- Automatic System – is a fast, automatic response system based on intuition, past experiences and it is commonly impulsive. It’s the decision making and recognition you do every waking moment, even though you may not be aware of it. System 1 drives your car while your thoughts wander. It’s how you recognise a friend’s face from afar in a crowd. System 1 is effortless in its management of these tasks. Other examples include:
- Locate the source of a specific piece of sound.
- Determine which one of two objects is further away.
- Answer questions based upon memory e.g. 8 times 5 is 30 (eight fives are thirty).
- Read a car number plate.
- Understand simple sentences.
- The Effortful System – is slow, calculating, takes energy, factors in restraint over impulse. System 2 is what we call deep thinking or mathematical calculations. System 2, corresponds to our idea of rational reasoning, it is slow, deliberative and effortful.
- Daniel Kahneman has said, “thinking is to humans as swimming is to cats; they can do it but they’d prefer not to.” Humans default to using System 1 over System 2 as it requires less effort and energy.
- A human may believe that they have made a rational decision but often, the conscious mind is merely post-rationalising decisions that have already been made using System 1. This can be a problem if you are trying to understand why your customers took a certain action as they don’t have full introspective insight into their decision making process and what they claim motivated them to take action could be inaccurate.
- Illogical decisions can occur choosing System 1 over System 2 or vice versa.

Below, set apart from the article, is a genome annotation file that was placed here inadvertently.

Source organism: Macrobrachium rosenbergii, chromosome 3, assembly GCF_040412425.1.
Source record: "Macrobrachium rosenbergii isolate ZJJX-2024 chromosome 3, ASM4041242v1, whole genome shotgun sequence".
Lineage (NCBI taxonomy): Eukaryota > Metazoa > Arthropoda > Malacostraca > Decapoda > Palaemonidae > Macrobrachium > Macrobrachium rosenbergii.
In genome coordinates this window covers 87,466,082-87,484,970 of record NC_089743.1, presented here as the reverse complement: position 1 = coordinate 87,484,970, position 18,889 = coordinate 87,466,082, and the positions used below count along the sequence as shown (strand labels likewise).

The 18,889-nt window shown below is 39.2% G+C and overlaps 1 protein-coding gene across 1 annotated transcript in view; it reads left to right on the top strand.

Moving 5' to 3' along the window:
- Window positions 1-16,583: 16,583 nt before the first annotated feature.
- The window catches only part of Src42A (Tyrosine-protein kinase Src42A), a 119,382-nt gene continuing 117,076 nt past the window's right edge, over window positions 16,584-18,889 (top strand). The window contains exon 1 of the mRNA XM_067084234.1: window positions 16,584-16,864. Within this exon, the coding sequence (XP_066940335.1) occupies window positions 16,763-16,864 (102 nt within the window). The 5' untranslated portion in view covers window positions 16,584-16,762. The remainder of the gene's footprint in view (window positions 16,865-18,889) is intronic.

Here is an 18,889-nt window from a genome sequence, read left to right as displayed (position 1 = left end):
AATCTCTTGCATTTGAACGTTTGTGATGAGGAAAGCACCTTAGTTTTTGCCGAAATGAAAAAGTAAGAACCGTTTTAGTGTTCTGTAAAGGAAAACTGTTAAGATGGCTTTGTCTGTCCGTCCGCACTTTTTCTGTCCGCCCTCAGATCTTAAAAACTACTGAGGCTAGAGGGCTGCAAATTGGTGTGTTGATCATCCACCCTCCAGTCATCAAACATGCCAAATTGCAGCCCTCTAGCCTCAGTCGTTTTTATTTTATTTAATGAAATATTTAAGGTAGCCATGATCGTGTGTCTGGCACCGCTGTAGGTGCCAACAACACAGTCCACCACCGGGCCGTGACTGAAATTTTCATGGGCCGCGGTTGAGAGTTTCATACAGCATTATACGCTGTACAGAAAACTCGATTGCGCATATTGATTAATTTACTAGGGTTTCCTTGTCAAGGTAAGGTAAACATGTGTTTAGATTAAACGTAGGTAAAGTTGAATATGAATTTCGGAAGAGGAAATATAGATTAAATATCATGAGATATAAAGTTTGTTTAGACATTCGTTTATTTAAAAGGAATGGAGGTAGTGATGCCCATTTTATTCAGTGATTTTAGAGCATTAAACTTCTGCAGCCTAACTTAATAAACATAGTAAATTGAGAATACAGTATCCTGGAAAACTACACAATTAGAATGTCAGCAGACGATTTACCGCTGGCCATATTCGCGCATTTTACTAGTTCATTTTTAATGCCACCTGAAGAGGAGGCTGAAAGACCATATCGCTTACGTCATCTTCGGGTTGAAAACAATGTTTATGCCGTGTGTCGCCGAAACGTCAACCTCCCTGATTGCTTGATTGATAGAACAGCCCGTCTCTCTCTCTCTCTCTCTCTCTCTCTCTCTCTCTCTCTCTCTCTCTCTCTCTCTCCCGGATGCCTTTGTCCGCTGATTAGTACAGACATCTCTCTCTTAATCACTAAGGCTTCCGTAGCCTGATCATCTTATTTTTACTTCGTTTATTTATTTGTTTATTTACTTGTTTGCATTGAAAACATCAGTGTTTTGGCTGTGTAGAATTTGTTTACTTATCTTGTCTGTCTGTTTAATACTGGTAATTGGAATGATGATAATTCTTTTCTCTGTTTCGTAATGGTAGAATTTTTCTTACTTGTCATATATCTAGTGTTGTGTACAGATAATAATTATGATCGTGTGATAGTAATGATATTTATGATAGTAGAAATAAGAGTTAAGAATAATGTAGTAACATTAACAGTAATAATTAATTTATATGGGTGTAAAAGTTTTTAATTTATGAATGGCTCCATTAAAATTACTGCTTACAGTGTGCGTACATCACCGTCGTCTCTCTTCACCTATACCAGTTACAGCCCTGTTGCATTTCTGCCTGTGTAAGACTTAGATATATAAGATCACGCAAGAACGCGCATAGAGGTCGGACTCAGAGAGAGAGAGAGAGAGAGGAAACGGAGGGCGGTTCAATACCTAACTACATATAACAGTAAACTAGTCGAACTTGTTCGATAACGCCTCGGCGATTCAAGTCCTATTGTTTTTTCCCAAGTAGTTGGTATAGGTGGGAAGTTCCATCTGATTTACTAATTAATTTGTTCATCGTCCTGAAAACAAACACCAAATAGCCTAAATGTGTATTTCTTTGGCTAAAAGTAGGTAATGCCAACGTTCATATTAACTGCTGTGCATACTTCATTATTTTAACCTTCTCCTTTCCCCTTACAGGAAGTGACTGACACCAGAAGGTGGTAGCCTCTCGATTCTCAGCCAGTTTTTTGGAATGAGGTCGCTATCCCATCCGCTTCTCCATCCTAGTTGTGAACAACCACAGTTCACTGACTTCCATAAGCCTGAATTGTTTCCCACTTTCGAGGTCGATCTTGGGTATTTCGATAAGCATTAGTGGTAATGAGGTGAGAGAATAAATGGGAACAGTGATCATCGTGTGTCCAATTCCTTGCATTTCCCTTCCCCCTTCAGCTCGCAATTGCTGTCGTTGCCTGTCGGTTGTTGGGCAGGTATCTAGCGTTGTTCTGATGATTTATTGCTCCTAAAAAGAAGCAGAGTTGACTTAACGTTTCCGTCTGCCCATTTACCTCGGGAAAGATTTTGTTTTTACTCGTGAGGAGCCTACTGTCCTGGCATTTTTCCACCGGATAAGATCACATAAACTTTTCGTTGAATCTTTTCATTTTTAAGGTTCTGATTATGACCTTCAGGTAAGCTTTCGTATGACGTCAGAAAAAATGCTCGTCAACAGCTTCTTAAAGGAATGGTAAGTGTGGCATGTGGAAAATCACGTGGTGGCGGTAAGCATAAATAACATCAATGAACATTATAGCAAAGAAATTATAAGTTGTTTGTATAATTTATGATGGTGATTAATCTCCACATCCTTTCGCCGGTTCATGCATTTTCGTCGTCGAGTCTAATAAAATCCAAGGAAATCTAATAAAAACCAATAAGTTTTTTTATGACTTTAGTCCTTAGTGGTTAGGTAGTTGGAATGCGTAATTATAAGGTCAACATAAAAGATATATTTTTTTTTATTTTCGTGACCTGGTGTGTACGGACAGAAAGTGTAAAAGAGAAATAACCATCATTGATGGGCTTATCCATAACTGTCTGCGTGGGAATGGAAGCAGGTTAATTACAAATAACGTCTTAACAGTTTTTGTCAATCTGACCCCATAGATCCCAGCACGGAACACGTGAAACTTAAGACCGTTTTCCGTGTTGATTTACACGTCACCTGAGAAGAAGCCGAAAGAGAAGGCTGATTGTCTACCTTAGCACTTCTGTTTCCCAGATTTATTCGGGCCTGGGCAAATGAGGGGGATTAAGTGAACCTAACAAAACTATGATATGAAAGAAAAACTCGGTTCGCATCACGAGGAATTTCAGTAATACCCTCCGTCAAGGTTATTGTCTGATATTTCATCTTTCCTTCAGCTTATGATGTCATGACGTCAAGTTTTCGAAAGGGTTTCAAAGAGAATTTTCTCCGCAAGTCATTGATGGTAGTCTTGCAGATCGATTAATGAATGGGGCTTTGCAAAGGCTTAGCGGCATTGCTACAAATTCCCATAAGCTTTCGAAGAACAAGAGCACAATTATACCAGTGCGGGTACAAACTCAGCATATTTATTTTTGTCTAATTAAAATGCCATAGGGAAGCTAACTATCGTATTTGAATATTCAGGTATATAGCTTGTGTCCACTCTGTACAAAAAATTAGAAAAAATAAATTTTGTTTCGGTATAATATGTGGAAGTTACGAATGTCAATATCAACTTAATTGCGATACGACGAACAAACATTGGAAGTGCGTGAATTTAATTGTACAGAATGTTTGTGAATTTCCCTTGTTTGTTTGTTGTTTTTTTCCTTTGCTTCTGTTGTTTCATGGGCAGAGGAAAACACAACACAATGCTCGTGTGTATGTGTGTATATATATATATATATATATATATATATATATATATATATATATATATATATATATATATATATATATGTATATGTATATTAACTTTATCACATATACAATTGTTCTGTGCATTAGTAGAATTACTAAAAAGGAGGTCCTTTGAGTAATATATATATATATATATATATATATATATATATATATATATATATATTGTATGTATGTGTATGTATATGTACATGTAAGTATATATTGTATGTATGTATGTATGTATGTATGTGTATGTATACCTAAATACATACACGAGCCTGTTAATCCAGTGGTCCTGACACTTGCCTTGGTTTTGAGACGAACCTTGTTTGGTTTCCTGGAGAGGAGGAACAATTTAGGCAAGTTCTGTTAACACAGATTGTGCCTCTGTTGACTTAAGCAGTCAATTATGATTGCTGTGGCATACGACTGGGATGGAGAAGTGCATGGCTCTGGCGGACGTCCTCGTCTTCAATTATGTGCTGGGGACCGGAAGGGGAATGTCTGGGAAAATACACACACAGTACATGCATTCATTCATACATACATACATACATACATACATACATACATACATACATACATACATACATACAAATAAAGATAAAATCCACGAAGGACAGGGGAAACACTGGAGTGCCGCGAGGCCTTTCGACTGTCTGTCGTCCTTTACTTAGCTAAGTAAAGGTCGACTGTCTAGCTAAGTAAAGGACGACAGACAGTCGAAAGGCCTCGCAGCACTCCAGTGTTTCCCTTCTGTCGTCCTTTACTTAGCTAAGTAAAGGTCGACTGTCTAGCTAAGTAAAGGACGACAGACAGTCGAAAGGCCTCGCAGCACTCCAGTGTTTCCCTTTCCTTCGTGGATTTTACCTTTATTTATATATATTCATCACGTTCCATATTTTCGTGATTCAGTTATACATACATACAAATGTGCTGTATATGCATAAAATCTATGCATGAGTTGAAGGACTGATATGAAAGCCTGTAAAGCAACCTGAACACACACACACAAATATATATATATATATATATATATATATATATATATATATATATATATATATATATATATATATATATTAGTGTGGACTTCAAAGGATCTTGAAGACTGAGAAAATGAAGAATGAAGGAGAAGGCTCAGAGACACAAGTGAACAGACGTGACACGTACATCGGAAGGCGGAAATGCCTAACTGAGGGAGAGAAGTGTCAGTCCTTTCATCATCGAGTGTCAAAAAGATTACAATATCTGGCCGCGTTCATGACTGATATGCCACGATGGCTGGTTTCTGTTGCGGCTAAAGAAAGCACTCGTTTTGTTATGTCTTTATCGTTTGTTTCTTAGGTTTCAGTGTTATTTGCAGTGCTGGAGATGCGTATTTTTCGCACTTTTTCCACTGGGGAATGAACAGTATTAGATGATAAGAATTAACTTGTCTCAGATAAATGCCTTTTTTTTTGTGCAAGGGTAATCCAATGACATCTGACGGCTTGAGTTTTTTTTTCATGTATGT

- Heuristics – are simple, efficient rules which people use to form judgments and make decisions. They are shortcuts that usually involve focusing on one aspect of a complex problem and ignoring other aspects. System 1 thinking associates that aspect to an existing pattern or thought rather than develop a new pattern for a new experience. An example of this would be to consider every tool in a tool box to be a hammer because they all have flat edges. The resulting errors are known as cognitive biases.
- Anchoring – influenced by irrelevant numbers. Most people, when asked if took over 200 litres to fill a bathtub would give a much larger estimate than those who were asked if would take over 35 litres of water.
- Availability – judging the probability of something occurring based on how easy it is to think of examples of it. In other words, the easier it is to recall the consequences of something, the greater we perceive these consequences to be. If someone has read news reports of a recent fire, they are more likely to believe a fire will occur then a flood.
- Substitution – if you were to be asked the question, “how popular will the Fidget Spinners be six months from now?” You may have thought about it, you may have even researched into the topic, but usually, an answer will appear in your mind straight away. Even though there are uncertainties about the future and without considering them at length, you have reached a conclusion. What has happened is you have substituted the question to how popular is the Fidget Spinner today?
- Optimism and Loss Aversion – this bias generates the idea that we have substantial control in our lives. That is, people overestimate their ability to control events and dismiss the chance of loss. System 1 also responds more strongly to losses than to gains. This is called loss aversion. For example, losing a penny/cent is more important than gaining a penny/cent.